Key recommendations of sub-committee of ILC

  1. Pre-packed insolvency resolution process (PPIRP) framework to be within the basic structure of the insolvency code as an additional option for a resolution that blends both formal and informal options. It can be brought in quickly via an Ordinance.
  2. PPIRP would pursue the same objectives as the IBC, with checks and balances to prevent any abuse.
  3. Pre-pack should be available for all corporate debtors and for any stress—pre and post default.
  4. It may begin by being allowed for defaults from Rs 1 lakh to Rs 1 crore and Covid-19 defaults. This can be followed by defaults above Rs 1 crore, and then defaults from Re 1 to Rs 1 lakh.
  5. Pre-packs in case of pre-default can be considered if 75% of creditors consent
  6. The corporate debtor (CD) can initiate pre-pack with the consent of a simple majority of (a) unrelated FCs (b) its shareholders. No two proceedings – pre-pack and CIRP – shall run in parallel. There shall be a cooling-off that a pre-pack cannot be initiated within three years of closure of another pre-pack.
  7. Corporate debtor to remain in control and possession of current promoters and management during the pre-pack process.
  8. Moratorium under Section 12 to be available from the pre-pack commencement date till closure or termination of the process but won’t cover essential or critical services.
  9. Pre-pack shall not end up with liquidation, except when the committee of creditors decides to liquidate the corporate debtor with a 75% voting share.
  10. Section 29A of the IBC, which prohibits promoters of defaulting firms from participating in the process to continue in the case of PPIRP.
  11. The resolution value need not necessarily be higher than the realisable value.
  12. The pre-pack should allow 90 days for market participants to submit the resolution plan to the adjudicating authority, and 30 days thereafter for the authority to approve or reject it. The resolution plan approved by the adjudicating authority will be binding on everyone.
  13. The Swiss Challenge Model – On commencement of pre-pack, the base resolution plan shall be submitted to the RP. If such plan pays out the dues of OCs fully and the CoC feels that it gives the best value, it may decide to accept the plan. If it does not pay the dues of OCs fully, it shall necessarily conduct a swiss challenge. It shall release the commercials of the base plan and its weighted average score (WAS) as worked out by the CoC and invite resolution plans to challenge the base plan and select the best of them. Such invitation will be made only once.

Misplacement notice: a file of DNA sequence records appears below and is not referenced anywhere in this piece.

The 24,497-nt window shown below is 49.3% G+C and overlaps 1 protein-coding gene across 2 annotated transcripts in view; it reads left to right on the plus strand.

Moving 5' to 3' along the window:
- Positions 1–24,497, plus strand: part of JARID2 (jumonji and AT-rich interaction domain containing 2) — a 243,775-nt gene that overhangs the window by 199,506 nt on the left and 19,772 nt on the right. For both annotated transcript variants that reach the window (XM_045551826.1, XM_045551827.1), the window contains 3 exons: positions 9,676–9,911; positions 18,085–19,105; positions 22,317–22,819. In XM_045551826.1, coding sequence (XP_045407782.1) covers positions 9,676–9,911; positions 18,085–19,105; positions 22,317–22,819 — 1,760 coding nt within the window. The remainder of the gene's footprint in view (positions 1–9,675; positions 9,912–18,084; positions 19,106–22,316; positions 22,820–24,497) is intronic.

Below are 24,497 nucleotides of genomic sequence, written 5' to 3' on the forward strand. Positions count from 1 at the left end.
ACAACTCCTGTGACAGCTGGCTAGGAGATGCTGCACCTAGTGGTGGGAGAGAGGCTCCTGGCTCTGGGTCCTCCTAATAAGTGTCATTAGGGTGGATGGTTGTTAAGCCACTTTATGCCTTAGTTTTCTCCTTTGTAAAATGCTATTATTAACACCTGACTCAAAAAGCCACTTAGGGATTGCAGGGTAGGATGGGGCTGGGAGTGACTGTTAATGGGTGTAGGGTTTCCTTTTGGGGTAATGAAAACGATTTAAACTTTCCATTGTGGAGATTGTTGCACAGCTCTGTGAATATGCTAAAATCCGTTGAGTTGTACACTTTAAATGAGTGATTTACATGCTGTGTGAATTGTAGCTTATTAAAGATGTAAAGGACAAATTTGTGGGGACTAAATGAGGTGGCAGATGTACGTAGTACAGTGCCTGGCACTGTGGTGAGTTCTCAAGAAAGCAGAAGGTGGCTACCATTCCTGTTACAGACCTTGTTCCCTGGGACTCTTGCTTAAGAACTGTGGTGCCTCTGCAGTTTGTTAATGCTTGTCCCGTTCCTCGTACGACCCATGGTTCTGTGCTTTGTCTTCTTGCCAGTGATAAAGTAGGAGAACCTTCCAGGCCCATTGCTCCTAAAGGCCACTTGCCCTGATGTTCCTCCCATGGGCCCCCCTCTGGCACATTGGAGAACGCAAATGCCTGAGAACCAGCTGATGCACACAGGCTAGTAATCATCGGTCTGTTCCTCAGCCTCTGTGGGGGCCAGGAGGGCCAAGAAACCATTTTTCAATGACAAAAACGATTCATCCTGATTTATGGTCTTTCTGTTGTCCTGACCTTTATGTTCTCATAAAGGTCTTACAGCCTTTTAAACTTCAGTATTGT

The CoC now has two plans, the base plan (Plan A) from the promoter / investor and the plan (Plan B) of the swiss challenger. If WAS of Plan B is better than the Plan A by more than X%, Plan B will be accepted. If WAS of Plan B is better than Plan A by less than X%, the promoter /investor would have an option to improve the WAS of Plan A by at least Y% above that of Plan B. Thereafter, the swiss challenger will have an option to improve WAS of Plan B by at least Y% above that of Plan A. Then the promoter/investor would have option to similarly improve its plan further. This process will go on till one of then decides to quit. The opportunity for improvement will be closed in 24-48 hours. The person, who does not quit, becomes the successful resolution applicant. The processes will be backed up by usual legal arrangements to enforce the outcome.

(Annexure – B of Report of the Sub-Committee of the Insolvency Law Committee on Pre-packaged Insolvency Resolution)

Take a look at this table in the document shared by the IBBI- Report of the Sub-Committee of the Insolvency Law Committee on Pre-packaged Insolvency Resolution Process.

Read more about the topic in the Notice made by the IBBI at:

https://www.ibbi.gov.in/uploads/whatsnew/34f5c5b6fb00a97dc4ab752a798d9ce3.pdf